# QCM-2013-2-0007.Performance of Time Dependent Density Functional Theory in the strong field photoionisation of noble gas atoms

#### MEC y MICINN

*Status: submitted project*

The main idea behind this project is to test the performance of Time Dependent Density Functional Theory (TDDFT) in the strong high intensity regime for two noble gas atoms, Neon and Argon (we still have not tested Xenon because we are still testing Argon), with respect to the lowest order non vanishing perturbation theory (LOPT) results that have been obtained previously. In order to do this, I have used their same parameters and I have performed the calculations with the Octopus code. In particular I have compared the number of ejected electrons obtained from both methods. In order to simulate our systems I have placed them inside a box with a certain dimension limiting our systems in space. A limited box in space leads to reflections of the outgoing electrons bouncing back to the system which is unphysical. Therefore a relatively big box is necessary to converge our calculations. For Neon we have seen that our TDDFT results are good but this hasn't been the case for Argon, which is why we want to extend our application period. For Argon apart from the tests that I have performed mentioned below in the Research Project Description area, we have performed other tests to understand why this was the case and that is why all the assigned Marenostrum hours for this period have already been used. Note that as explained below, for each new pseudopotential, absorbing boundary method tested ... we have to test two pulse lengths per atom, 7 intensities per functional and 8 different functionals... which leads to many calculations.

From our calculations, we have reached the following conclusions:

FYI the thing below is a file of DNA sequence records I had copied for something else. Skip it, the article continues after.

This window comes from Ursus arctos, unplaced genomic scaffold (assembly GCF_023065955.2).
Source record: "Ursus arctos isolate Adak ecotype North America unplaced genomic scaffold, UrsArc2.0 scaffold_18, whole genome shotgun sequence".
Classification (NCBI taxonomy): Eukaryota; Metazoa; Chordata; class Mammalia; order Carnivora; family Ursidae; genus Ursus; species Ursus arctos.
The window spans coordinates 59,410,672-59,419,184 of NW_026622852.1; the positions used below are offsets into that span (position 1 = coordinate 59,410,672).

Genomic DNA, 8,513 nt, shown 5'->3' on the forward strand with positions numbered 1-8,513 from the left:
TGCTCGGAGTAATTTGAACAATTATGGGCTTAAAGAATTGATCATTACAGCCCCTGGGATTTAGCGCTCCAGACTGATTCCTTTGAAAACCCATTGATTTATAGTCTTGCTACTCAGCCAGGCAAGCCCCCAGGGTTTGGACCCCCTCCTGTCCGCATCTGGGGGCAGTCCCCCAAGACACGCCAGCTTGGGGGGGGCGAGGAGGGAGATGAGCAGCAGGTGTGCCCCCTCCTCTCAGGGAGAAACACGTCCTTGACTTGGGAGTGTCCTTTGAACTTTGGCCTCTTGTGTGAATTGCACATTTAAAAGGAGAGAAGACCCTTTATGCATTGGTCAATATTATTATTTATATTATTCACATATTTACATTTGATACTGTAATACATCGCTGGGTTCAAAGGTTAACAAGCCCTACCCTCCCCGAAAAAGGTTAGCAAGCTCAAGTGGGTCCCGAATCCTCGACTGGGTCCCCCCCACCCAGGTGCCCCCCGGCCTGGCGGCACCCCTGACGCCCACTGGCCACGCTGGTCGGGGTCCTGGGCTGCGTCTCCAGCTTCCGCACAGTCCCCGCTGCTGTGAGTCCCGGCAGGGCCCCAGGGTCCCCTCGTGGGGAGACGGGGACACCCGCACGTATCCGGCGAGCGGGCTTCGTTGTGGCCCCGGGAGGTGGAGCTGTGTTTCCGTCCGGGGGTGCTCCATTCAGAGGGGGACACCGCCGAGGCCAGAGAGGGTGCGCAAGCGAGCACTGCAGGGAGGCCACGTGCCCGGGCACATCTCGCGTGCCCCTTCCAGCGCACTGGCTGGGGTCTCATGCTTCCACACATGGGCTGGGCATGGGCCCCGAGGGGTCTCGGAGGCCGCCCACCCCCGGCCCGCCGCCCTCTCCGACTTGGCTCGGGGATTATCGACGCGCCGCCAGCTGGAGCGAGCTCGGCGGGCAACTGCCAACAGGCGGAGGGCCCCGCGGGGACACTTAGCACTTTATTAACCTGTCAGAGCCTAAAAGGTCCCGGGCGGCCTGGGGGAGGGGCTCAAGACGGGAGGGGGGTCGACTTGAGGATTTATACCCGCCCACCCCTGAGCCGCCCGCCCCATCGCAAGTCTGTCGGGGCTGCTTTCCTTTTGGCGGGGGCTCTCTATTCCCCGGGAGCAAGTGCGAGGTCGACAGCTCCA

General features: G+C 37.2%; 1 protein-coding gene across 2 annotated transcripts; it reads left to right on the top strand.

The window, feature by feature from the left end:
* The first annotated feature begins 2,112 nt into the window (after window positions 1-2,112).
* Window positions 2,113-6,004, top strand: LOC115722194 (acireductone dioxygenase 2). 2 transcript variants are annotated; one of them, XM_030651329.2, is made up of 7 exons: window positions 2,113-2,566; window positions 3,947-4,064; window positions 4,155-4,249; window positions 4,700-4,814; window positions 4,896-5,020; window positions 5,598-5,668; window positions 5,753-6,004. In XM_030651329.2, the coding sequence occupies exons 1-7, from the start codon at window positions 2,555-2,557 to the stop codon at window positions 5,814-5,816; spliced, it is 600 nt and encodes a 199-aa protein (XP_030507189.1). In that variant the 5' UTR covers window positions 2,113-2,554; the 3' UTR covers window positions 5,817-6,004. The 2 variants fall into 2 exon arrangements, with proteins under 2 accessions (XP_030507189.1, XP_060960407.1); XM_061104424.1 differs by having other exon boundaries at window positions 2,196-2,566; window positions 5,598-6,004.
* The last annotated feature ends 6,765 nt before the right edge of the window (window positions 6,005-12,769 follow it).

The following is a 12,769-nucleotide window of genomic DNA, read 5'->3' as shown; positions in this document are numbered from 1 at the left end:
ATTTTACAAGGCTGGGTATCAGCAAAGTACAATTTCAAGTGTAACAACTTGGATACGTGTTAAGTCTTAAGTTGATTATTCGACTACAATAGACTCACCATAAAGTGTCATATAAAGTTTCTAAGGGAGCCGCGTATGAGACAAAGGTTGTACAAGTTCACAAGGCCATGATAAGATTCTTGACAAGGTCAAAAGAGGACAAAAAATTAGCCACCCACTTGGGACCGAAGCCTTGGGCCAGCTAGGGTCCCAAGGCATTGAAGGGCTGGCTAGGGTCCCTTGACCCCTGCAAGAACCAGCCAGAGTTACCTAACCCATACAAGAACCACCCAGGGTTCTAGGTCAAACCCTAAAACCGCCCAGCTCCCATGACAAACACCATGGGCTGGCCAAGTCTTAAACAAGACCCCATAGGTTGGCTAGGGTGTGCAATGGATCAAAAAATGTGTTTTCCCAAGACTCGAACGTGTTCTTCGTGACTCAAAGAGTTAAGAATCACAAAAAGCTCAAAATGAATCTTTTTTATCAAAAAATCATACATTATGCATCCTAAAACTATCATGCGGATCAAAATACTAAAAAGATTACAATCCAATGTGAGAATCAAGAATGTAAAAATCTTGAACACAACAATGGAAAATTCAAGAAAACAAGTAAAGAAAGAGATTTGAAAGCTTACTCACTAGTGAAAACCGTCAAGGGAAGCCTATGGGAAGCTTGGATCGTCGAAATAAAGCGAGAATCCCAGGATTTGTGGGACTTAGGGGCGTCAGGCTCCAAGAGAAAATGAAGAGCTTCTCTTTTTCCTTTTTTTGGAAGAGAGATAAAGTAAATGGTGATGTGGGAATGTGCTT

Argon is stabler than Neon in time with respect to the ejection of electrons.

I have computed the cross sections and compared them to the experimental ones to show that for both Ne and Ar we need a box of 30 atomic units to avoid unphysical reflections. For both cases the theoretical cross section underestimates the experimental one. Therefore we cannot understand why we get better results for Neon than for Argon from the cross sections.

The results hardly change if I use different absorbing methods but they do improve if we use the 105eV

laser pulse and they particularly improve if we use a harder pseudopotential. This might be why we

obtain better results for Neon, as for Neon we use a 93eV laser and it is more strongly bound because of its size, so that the number of escaped electrons is smaller than for Argon. Therefore for Argon we

either need a harder two inner core and eight semi inner core pseudopotential or a softer two inner

core only pseudopotential which is tougher computationally because more memory is required.

As the pseudopotential becomes harder, the ground state eigenvalues tend towards the all-electron eigenvalue limit. We are testing the transferability of the pseudopotential, because the pseudopotentials have been generated for the neutral configuration.

If the electrons do not interact, the results get worse, so that the electron interaction effects are not negligible.

To summarise, we want to test now the effect of the two new different pseudopotentials: a harder two inner core and eight semi inner core pseudopotential AND a softer two inner

core only pseudopotential. We want to test them using a box size of 30 atomic units (because we avoid box states by doing so) and these require a very small spacing to achieve convergence.

For each pseudopotential, note that we want two pulse lengths per atom, 7 intensities per functional and 8 different functionals. I would also like to install a new octopus version which outputs the ionisation channels. This would be useful to compare how the LOPT ones compare to our TDDFT ones. This option can be added when I submit my calculations, but due to this new extra feature which has to be outputted, the calculations will also take longer.

### Personal

Team Leader: Angel Rubio Secades

Alison Crawford Uranga

Esa Räsänen

Umberto De Giovannini

Micael J. T. Oliveira

Peter Lambropoulous

Stefan Kurth